Mayor Brandon Scott joins representatives from T. Rowe Price and others at a groundbreaking ceremony for the start of construction of the new 555,000 square foot global headquarters of T. Rowe Price. March 28, 2022. (Barbara Haddock Taylor).

Renew Baltimore: Preserving property tax status quo is the real failure | READER COMMENTARY

Originally published in the Baltimore Sun

Stephen J.K. Walters, Ph.D., Andre M. Davis, Carl Stokes, Rikki Spector, Anirban Basu, Gregory Tucker, and Matt Wyskiel, Baltimore Aug 12, 2022

Renew Baltimore will not give up in our efforts to make Baltimore’s property tax system more equitable, reverse flight (600 residents leaving each month) and end our disinvestment crisis. But after reading the editorial board’s latest broadside against our effort (“Property tax cut failed, but goal of addressing Baltimore’s housing inequities? Let’s make an offer,” Aug. 3), we may have to give up trying to convince The Baltimore Sun Editorial Board of its flawed reasoning.

Most unfortunate is that The Sun employs so many populist dog-whistles in defense of what is an obviously failed tax policy. If the goal is to divide and conquer, then phrases like “favors the rich,” “self-interested” and “affluent” to describe Renew’s plan or those who favor it — 9,500 signatories on deadline day, over 10,000 as this is written — may seem useful but are disingenuous.

The truth is that defending the status quo preserves inequity and repels the kind of investment that is at the heart of a healthy urban economy. Anyone who understands public finance economics knows that high property taxes damage property values and penalize investment. Our calculations show that every dollar invested in high-tax Baltimore carries a 17% penalty relative to investments in the surrounding, lower-tax Baltimore County. In our majority-Black city, current tax policy is a key obstacle to Black wealth creation and an instrument of systemic racial injustice. That truth is undeniable whether spoken by a Black former City Council member or a white resident of Roland Park.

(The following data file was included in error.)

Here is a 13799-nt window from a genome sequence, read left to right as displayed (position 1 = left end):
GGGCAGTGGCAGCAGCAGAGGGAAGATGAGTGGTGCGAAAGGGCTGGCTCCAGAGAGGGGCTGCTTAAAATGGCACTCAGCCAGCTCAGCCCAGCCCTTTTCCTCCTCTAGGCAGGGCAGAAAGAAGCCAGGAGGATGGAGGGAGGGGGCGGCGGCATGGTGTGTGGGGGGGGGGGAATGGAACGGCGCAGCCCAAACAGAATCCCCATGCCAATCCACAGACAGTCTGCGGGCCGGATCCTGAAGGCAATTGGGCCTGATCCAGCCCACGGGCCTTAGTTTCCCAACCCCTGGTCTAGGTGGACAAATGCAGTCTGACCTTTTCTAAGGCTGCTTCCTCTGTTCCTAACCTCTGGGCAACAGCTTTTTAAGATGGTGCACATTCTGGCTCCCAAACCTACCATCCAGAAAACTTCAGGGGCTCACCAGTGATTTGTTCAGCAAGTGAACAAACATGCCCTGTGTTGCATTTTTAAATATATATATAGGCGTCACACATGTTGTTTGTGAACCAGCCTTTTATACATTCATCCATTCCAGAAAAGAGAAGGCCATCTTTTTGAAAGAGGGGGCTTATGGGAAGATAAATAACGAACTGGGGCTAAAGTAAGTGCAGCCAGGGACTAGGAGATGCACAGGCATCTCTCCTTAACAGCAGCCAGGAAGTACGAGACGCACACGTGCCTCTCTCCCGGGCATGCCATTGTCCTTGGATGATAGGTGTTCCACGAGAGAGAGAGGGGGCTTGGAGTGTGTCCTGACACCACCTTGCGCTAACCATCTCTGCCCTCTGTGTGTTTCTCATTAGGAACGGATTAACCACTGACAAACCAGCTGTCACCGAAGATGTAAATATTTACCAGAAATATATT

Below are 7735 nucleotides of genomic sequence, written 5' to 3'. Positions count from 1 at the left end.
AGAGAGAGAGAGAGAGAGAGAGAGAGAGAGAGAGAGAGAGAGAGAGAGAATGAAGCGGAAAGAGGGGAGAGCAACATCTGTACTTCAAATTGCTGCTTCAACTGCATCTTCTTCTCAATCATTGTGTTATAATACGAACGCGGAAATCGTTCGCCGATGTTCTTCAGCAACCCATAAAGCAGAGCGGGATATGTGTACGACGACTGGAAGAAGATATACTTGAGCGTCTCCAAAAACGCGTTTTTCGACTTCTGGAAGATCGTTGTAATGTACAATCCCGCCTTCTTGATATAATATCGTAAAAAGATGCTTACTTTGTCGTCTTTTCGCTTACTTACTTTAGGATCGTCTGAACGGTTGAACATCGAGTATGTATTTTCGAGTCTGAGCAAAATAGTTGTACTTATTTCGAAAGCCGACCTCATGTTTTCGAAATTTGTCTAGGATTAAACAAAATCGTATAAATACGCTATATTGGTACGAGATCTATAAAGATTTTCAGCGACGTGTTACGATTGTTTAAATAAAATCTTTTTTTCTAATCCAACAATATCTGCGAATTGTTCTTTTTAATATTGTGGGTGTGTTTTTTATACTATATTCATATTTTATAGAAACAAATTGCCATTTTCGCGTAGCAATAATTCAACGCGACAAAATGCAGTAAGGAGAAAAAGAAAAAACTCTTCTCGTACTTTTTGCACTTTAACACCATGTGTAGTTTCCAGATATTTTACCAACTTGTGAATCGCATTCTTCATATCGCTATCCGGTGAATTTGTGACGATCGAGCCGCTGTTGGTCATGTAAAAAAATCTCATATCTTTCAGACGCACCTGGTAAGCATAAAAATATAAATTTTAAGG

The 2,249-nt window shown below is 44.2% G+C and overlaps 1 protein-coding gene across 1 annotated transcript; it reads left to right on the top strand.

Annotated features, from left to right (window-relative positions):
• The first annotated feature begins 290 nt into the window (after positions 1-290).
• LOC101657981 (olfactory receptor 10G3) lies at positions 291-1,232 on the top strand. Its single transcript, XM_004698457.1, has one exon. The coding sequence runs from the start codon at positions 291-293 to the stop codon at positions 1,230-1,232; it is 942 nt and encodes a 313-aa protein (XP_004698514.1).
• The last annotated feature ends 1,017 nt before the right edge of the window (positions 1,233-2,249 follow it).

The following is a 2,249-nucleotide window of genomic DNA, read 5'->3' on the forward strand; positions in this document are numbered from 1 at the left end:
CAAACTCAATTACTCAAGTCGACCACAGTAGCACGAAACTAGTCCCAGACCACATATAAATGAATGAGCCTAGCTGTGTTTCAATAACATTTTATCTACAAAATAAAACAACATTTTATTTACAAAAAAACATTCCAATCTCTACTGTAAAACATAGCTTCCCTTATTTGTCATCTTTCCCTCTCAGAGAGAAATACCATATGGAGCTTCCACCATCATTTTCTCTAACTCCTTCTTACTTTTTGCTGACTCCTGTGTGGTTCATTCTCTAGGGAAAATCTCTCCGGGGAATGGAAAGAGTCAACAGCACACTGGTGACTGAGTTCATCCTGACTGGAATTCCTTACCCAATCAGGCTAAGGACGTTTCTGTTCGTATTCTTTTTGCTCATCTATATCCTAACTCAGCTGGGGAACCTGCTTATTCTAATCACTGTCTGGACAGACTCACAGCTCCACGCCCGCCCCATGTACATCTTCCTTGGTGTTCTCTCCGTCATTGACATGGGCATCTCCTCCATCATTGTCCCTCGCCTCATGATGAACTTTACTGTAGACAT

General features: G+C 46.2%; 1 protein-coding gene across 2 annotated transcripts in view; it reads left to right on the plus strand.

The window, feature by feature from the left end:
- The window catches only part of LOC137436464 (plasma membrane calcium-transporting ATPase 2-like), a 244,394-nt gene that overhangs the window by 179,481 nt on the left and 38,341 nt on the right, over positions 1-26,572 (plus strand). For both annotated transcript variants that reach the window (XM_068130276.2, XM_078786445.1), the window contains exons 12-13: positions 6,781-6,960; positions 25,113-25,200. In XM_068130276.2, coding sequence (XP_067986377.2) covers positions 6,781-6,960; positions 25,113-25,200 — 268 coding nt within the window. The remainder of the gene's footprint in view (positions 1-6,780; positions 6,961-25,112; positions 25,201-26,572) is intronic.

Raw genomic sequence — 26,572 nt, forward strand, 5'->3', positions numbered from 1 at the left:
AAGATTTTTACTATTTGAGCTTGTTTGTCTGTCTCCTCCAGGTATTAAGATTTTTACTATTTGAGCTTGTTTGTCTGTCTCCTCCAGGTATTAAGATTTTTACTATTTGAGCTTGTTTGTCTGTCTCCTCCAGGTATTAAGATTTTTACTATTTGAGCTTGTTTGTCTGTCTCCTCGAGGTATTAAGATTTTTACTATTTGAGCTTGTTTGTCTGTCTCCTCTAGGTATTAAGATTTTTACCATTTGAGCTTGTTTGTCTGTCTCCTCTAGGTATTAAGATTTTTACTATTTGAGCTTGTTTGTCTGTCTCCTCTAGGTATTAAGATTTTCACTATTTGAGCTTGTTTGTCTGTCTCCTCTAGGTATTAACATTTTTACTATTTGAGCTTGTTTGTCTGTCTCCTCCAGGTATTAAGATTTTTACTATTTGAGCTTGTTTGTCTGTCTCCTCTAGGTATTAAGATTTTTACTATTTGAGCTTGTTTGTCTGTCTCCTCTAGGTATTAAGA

History shows that trying to remedy this unfair system with vague promises about “gradually” cutting Baltimore’s non-competitive rate never generates the level of investment hoped for because city leadership can’t be trusted to consistently deliver. Attempts to double-down on “focused” and therefore discriminatory cuts are also insufficient and, yes, inequitable.

Need we remind that the city’s own development arm, Baltimore Development Corporation, has advocated precisely what Renew Baltimore’s petitions would require? In its Baltimore Together: A Platform for Inclusive Prosperity” proposal, BDC asserts that “A key step is to develop a plan to reduce real property taxes and codify it in the Baltimore City Charter through a referendum.”

In less than two months of canvassing, Renew Baltimore all but achieved this objective and forced public officials to envision a Baltimore with a more competitive and equitable property tax structure. We engaged many thousands of city residents and business leaders, presented to community associations and activated a broad contingent of volunteers who support what we’re determined to accomplish. By no means is this a “fizzle.”

— Andre M. Davis, Carl Stokes, Rikki Spector, Anirban Basu, Gregory Tucker, Stephen J.K. Walters and Matt Wyskiel, Baltimore

The writers are the founders of Renew Baltimore.